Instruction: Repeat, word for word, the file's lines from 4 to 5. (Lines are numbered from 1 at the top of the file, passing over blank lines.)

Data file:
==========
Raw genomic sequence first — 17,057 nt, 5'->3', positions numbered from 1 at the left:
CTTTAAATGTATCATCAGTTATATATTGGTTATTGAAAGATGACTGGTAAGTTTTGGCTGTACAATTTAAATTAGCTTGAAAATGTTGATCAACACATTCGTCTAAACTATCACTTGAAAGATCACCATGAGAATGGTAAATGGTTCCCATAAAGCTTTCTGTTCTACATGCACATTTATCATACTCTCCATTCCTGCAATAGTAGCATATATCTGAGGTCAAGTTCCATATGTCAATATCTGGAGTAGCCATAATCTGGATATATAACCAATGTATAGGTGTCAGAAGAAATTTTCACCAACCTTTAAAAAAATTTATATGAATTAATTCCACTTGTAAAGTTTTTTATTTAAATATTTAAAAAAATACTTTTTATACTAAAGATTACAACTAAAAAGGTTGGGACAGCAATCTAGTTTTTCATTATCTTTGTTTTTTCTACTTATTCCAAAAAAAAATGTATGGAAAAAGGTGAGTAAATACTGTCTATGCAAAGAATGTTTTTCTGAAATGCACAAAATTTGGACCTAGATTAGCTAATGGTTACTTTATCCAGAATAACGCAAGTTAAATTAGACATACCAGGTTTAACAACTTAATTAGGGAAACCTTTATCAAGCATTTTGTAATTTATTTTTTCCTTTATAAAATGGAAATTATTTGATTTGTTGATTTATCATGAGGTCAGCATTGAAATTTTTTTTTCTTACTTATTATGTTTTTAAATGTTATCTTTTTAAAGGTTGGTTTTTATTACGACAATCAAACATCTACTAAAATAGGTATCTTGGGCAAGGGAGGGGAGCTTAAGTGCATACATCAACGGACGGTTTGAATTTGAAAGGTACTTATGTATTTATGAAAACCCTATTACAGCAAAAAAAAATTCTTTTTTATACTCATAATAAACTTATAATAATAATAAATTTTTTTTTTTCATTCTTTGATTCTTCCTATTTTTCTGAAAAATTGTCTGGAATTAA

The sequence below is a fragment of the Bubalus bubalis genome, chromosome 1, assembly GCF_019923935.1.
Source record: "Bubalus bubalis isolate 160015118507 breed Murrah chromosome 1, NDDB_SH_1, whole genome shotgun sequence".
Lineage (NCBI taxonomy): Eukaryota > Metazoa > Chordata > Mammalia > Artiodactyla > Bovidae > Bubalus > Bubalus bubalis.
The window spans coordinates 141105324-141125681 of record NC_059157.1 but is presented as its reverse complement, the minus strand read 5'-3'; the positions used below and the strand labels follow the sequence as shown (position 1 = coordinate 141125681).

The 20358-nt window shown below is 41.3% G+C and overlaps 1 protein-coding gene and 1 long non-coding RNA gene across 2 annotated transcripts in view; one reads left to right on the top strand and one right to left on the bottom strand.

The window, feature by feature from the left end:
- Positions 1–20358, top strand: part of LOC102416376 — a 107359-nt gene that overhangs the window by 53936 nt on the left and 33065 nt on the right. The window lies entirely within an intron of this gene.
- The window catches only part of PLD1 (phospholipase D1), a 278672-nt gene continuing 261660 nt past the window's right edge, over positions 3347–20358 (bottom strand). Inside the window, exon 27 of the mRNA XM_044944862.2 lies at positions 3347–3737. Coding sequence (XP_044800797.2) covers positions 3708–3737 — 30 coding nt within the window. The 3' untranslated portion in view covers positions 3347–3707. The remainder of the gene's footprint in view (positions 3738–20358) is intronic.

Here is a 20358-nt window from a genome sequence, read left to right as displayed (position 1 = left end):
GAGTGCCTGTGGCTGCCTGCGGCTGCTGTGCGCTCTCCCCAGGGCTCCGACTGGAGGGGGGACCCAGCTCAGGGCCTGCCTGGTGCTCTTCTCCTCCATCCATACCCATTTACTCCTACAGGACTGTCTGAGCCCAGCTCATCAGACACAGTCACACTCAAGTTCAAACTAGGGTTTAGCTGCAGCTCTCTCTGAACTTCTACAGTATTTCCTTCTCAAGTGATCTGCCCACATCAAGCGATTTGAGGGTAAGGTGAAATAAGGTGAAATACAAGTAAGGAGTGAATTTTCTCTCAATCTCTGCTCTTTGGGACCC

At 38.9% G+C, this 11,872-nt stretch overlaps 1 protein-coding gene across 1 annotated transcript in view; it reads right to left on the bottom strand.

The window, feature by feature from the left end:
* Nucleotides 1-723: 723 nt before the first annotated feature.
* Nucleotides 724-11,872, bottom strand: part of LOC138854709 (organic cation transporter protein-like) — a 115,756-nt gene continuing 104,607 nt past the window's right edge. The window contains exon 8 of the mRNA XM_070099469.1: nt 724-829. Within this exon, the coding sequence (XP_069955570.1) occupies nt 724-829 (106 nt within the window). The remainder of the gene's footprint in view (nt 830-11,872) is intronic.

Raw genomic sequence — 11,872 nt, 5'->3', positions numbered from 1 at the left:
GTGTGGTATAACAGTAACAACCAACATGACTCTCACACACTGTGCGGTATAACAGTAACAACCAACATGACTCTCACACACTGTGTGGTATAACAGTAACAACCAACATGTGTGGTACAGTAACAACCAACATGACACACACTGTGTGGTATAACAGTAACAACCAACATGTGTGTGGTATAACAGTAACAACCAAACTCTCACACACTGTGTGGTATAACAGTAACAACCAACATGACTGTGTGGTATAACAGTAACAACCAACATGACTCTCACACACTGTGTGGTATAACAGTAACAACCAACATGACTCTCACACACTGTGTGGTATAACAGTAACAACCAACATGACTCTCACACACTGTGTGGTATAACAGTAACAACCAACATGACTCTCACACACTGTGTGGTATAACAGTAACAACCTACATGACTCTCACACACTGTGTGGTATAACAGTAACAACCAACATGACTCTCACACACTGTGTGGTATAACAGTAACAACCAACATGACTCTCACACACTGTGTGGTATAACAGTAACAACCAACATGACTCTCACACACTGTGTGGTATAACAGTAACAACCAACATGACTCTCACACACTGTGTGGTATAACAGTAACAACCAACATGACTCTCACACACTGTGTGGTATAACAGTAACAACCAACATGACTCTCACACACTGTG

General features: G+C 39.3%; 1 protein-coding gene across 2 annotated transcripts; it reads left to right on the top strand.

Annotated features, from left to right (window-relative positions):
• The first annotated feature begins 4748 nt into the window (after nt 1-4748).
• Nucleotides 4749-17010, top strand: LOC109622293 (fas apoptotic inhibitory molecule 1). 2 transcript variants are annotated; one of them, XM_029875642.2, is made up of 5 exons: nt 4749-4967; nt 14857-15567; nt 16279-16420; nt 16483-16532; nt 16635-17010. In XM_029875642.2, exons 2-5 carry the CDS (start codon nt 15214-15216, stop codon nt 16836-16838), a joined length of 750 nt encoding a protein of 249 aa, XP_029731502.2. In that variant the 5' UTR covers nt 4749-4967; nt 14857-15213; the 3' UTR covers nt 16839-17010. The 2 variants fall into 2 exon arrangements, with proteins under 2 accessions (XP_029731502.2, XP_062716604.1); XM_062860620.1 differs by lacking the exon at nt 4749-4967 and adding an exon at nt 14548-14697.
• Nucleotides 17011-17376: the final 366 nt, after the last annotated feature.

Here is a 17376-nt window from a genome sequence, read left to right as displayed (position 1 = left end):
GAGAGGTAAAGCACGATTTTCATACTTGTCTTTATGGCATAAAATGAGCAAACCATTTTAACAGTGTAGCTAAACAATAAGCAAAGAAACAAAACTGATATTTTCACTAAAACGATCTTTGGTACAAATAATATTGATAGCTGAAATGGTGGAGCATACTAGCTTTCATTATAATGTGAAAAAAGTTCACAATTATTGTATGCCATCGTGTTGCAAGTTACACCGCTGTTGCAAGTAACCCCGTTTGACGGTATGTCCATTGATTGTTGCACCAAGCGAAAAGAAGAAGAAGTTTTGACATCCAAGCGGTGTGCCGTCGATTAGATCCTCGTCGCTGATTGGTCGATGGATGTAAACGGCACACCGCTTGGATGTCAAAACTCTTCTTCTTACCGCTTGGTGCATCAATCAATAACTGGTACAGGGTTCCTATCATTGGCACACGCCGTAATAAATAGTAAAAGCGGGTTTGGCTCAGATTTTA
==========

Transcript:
Source record: "Bubalus bubalis isolate 160015118507 breed Murrah chromosome 1, NDDB_SH_1, whole genome shotgun sequence".
Lineage (NCBI taxonomy): Eukaryota > Metazoa > Chordata > Mammalia > Artiodactyla > Bovidae > Bubalus > Bubalus bubalis.